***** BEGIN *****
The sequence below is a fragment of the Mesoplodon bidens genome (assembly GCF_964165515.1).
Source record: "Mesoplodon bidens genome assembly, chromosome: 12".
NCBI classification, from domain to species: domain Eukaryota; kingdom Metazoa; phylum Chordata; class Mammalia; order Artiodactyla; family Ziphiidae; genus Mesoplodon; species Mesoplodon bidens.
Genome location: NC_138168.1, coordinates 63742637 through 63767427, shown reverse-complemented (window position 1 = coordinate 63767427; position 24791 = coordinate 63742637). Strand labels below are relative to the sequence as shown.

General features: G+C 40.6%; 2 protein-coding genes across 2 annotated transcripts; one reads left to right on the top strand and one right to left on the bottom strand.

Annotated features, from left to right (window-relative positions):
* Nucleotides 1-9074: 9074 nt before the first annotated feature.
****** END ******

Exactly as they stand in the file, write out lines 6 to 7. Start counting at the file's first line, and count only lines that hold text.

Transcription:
Annotated features, from left to right (window-relative positions):
* Nucleotides 1-9074: 9074 nt before the first annotated feature.